Tesla Motors Inc (NASDAQ:TSLA) reported adjusted loss (excluding one-time items other than stock-based compensation expense) of 70 cents per share in the first quarter of 2015, deteriorating from adjusted loss of 14 cents in the year-ago quarter. However, the loss was narrower than the Zacks Consensus Estimate of a loss of 81 cents.

The company’s first-quarter 2015 adjusted results exclude the impact of non-cash interest expenses related to convertible notes and other borrowing of 15 cents per share, and deferred gross profit of 37 cents for Tesla’s Model S cars due to lease accounting. On the other hand, Tesla’s first-quarter 2014 adjusted results had excluded the impact of non-cash interest expenses related to convertible notes of 7 cents per share and deferred gross profit of 15 cents for its Model S cars due to lease accounting. Including these items, the company reported net loss of $1.22 per share in the first quarter of 2015 compared with net loss of 36 cents per share in the first quarter of 2014.

Adjusted revenues jumped 55% to $1.1 billion in the reported quarter. Revenues surpassed the Zacks Consensus Estimate of $1.04 billion. On reported basis, revenues increased 51.5% to $940 million.

Tesla delivered 10,045 cars in the reported quarter, marginally higher than the expectation of 10,030 deliveries. It produced 11,160 vehicles in the quarter, 10% higher than the guidance. The company increased manufacture on its new small drive unit line, in order to satisfy the demand for all wheel drive cars. Tesla also focused on increasing efficiency and was therefore, able to reduce working hours by more than 20% per vehicle.

Revenues (on a reported basis) from Automotive sales jumped to $893.3 million in the quarter from $588.9 million a year ago. The revenues benefited from improved vehicle deliveries and an increase in vehicle prices, partially offset by a stronger dollar.

Revenues (on a reported basis) from the Services and other segment increased to $46.5 million from $31.7 million in the year-ago quarter.

Tesla’s first-quarter 2015 adjusted gross margin was 25%. Also, the first-quarter automotive gross margin (excluding ZEV credits) was 26%. Quarterly gross margin benefited from lower manufacturing costs and richer mix, partially offset by a strong dollar, rising shipping costs due to port delays and an increase in warranty reserves.

Financial Position

Tesla had cash and cash equivalents of $1.5 billion as of Mar 31, 2015, compared with $1.9 billion as of Dec 31, 2014. Long-term debt was $2.5 billion as of Mar 31, 2015, versus $2.4 billion as of Dec 31, 2014.

Cash outflow from operating activities amounted to $131.8 million in the first three months of 2015, compared with cash inflow of $58.7 million in the year-ago period. Capital expenditures increased to $426.1 million from $141.4 million in the first three months of 2014.

Tesla Energy

Last week, Tesla launched the new Tesla Energy business. On Apr 30, 2015, the automaker launched a $250/kWh industrial Powerpack and a $350/kWh residential Powerwall. Tesla will start high volume production of these products by the third quarter of 2015 in its Fremont factory. The automaker expects that it will also make the products in the Gigafactory from the first quarter of 2016. Tesla believes that the market for its energy products is huge. Moreover, it is easier to expand globally.

Gigafactory Update

The construction of Tesla’s Gigafactory near Reno, NV is going as per plans. The automaker, together with Panasonic Corporation (ADR) (OTC MKTS:PCRFY), will start the manufacture of batteries, right from the cells till the final battery packs, in the Gigafactory in 2016.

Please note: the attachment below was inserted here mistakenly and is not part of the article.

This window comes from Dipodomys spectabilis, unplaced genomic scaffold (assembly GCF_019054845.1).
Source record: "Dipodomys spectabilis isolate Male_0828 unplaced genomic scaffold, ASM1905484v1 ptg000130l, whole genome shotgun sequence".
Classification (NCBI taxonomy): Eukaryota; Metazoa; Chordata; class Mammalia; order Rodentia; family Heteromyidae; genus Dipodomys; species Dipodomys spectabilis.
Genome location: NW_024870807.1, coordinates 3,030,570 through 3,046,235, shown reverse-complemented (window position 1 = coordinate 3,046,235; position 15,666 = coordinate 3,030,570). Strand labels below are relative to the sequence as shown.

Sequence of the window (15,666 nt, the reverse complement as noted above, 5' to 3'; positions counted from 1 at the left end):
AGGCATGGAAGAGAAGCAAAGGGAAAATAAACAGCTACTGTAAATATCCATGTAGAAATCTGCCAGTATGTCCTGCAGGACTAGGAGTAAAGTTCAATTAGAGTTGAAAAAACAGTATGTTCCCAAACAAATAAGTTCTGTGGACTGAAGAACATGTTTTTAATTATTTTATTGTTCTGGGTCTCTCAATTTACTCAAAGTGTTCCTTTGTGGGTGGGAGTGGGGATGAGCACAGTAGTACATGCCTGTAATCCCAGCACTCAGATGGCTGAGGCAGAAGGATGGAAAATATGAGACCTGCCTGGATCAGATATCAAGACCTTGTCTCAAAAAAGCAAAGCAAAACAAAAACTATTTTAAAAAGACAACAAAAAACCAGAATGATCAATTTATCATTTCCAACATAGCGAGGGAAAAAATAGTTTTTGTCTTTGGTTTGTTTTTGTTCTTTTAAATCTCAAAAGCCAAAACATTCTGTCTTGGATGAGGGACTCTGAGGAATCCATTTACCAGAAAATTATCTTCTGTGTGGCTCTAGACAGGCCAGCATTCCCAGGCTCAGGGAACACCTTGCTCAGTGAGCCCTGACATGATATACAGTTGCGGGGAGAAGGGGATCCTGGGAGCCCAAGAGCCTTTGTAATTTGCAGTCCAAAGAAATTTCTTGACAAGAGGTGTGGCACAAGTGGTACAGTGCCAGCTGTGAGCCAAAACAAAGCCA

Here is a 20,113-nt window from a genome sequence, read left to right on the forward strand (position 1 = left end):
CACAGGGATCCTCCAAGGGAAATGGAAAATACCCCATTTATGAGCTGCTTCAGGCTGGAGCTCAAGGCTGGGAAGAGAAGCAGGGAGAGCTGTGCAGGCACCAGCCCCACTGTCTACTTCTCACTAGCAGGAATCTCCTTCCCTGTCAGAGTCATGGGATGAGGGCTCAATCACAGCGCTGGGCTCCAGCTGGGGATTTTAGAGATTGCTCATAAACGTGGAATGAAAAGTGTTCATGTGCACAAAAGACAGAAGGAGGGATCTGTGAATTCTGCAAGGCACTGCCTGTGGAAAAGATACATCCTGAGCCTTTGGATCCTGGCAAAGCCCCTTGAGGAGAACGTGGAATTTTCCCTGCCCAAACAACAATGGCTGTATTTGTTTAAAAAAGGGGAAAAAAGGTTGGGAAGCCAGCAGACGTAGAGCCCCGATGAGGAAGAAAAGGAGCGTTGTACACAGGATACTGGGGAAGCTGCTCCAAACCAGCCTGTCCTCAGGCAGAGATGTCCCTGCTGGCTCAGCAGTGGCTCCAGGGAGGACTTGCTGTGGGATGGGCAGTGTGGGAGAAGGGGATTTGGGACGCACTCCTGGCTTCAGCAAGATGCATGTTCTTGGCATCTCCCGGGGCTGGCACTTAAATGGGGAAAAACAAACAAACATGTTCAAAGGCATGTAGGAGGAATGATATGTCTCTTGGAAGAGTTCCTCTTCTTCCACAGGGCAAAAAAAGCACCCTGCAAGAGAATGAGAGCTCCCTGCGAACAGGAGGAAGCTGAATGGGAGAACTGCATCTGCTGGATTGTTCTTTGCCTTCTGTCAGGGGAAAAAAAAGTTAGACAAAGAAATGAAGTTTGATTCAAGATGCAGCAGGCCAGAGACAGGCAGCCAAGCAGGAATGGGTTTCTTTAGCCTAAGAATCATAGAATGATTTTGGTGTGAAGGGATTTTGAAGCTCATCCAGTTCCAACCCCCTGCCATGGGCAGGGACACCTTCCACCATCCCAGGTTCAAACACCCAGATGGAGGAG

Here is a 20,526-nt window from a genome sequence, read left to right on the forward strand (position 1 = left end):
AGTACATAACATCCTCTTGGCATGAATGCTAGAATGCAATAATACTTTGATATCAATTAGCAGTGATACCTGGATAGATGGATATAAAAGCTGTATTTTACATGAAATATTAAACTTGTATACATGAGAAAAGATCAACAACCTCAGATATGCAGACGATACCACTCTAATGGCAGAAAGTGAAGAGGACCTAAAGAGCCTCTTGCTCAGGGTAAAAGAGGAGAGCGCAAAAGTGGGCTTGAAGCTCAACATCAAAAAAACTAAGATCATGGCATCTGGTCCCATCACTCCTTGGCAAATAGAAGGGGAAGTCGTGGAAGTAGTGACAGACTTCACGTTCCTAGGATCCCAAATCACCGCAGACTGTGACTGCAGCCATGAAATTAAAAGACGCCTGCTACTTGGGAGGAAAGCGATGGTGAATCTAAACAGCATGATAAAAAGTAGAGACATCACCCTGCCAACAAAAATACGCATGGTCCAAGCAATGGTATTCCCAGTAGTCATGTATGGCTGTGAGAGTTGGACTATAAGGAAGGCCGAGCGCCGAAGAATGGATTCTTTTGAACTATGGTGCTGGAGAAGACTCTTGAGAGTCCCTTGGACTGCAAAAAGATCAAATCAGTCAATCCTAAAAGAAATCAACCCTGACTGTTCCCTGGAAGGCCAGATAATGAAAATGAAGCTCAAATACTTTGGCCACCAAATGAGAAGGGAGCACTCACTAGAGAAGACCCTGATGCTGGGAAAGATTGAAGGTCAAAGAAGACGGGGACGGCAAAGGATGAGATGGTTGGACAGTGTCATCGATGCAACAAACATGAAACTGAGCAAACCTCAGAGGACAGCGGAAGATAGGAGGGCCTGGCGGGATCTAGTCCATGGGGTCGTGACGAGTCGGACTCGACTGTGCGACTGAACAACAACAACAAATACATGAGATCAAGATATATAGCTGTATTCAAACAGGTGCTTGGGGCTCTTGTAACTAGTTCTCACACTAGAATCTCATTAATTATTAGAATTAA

Model X Update

Tesla will start shipping the Model X in the third quarter of 2015.

Outlook

Tesla is optimistic about growth opportunities in 2015. Production volume for the second quarter of 2015 is expected to be around 12,500 vehicles, a 12% increase on a sequential basis. In the second quarter, the automaker expects to deliver about 10,000–11,000 vehicles globally. In order to optimize operational efficiency, the automaker is shipping vehicles through rail in the U.S and Canada. The company will sell about $15 million of its regulatory credits in the second quarter, including about $5 million of ZEV credits.

However, revenues in the second quarter will be adversely affected by a decline in average transaction price due to the strengthening of the dollar by about 4% against the euro. This will adversely affect Tesla’s gross margin by 100 basis points. Thus, automotive gross margin (excluding ZEV credits) is expected to be lower than 25%. Tesla will also be adversely affected by average pricing pressure from a less expensive product mix, which will be partially offset by improvement in efficiency and a reduction in manufacturing costs.

Gross margin from the Services and other segment is anticipated to be slightly positive in the second quarter and expected to improve to 5% by the fourth quarter. The improvement will be driven by cost reductions on Daimler AG (OCT MKTS:DDAIF) powertrains, together with higher sales of Tesla Energy and pre-owned Model S vehicles.

Tesla expects to deliver about 55,000 Model S and X vehicles globally in 2015, up 70% over 2014.

In 2015, operating expenses are expected to increase 45%–50% compared with 2014. The company expects capital expenditures to be $1.5 billion in 2015 in order to facilitate the expansion of production capacity, Model X tooling purchase, the building of the Gigafactory and expansion of stores, service centers and the Supercharger network.

Currently, Tesla carries a Zacks Rank #3 (Hold). American Axle & Manufact. Holdings, Inc. (NYSE:AXL) is a better-ranked auto stock worth considering. It sports a Zacks Rank #1 (Strong Buy).